By David Dean
David Dean's publication deals the 1st designated account of the final Elizabethan parliaments. reading quite a lot of social and financial concerns, legislation reform, spiritual and political matters, Law-Making and Society in past due Elizabethan England addresses the significance of parliament either as a political occasion and as a legislative establishment. David Dean attracts on an array of neighborhood, company and private data to reinterpret the legislative historical past of the interval and in doing so, succeed in a deeper realizing of many features of Elizabethan historical past.
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Additional resources for Law-Making and Society in Late Elizabethan England: The Parliament of England, 1584-1601
HLRO, 39 Eliz. OA 9; SR, IV, 910. See b e l o w , chapter 8. BL, Lans. MS 43, f. 165v; BL, Cotton MS Titus Fii, ff. 79, 80v-l; D'Ewes, p. 630; Townshend, Hist. , pp. 196-7. Initiation and procedure 17 A draft bill on drunkenness noted that it was a feature of 'the woorst and inferior sort of people'. 40 Of course, this is not to say that all perspectives were the same. Debates on bastardy, the poor law and taxation reveal a range of attitudes and a variety of opinions. Indeed, in the later parliaments several MPs voiced concerns that they were pushing the poor towards social unrest.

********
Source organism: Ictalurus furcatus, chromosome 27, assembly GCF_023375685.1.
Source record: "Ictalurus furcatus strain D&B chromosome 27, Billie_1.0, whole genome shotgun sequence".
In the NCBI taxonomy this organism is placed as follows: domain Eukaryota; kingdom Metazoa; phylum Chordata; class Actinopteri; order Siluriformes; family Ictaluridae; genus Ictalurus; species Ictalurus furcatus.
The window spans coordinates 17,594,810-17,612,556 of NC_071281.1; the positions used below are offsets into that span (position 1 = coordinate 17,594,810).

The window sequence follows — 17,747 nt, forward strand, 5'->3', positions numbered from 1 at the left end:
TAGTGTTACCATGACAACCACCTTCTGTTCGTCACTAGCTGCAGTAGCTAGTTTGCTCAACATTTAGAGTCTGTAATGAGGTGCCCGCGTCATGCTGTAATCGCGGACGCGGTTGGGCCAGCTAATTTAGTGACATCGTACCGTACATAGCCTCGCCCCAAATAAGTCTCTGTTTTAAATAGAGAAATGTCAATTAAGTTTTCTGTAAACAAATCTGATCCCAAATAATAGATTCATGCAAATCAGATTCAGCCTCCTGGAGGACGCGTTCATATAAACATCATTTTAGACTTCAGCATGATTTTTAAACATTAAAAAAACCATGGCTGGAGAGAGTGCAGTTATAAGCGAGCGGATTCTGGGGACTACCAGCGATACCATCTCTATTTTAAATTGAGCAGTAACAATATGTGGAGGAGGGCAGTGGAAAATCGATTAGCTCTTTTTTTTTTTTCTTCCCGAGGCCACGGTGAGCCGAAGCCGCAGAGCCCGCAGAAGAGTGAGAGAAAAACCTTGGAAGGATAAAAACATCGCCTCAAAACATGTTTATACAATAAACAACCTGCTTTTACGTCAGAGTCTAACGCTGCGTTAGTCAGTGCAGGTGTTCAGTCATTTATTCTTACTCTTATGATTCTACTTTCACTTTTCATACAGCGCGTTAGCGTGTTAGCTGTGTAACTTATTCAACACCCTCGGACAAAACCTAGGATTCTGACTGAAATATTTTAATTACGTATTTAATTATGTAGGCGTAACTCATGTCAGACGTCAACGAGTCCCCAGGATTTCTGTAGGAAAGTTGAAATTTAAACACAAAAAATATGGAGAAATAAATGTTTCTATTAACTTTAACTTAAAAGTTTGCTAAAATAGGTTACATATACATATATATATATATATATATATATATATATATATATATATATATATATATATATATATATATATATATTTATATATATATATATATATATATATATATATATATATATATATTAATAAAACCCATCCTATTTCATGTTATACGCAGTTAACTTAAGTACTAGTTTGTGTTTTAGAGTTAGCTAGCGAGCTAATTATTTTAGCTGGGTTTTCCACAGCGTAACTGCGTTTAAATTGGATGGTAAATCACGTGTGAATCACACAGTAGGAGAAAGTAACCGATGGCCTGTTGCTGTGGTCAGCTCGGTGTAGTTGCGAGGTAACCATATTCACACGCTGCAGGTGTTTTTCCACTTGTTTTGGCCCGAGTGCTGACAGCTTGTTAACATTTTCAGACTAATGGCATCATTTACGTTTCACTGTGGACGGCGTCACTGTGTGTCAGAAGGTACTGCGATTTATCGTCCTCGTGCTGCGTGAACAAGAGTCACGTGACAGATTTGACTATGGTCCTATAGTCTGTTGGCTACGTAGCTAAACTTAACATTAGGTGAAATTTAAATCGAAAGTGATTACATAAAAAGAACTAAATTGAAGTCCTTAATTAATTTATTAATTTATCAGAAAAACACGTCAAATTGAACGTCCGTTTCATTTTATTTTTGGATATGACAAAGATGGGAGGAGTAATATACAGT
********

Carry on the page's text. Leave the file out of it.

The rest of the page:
Most were simply handed to the Speaker in the Commons or the Lord Chancellor (or Lord Keeper as he often was in Elizabeth's reign) in the Lords. The clerks (the Lords' clerk had pre-eminence and was officially called the Clerk of the Parliament) were entrusted with the keeping of bills but the Speaker or Lord Chancellor were responsible for the order in which they were read. By the Elizabethan period virtually all bills went through three readings before passing the house. On the first only the title was read and some outline of the content given.
In a study of the major procedural innovations in the early Stuart parliaments, Sheila Lambert found little evidence for a political motive in their making; procedural change related more directly to problems in the legislative process, chiefly the ever-increasing number of bills which confronted both houses. 50 For Elton, Elizabethan procedural innovations and development depended on the need to transact business quickly and efficiently; it had nothing to do with the political aspirations of an organised puritan opposition.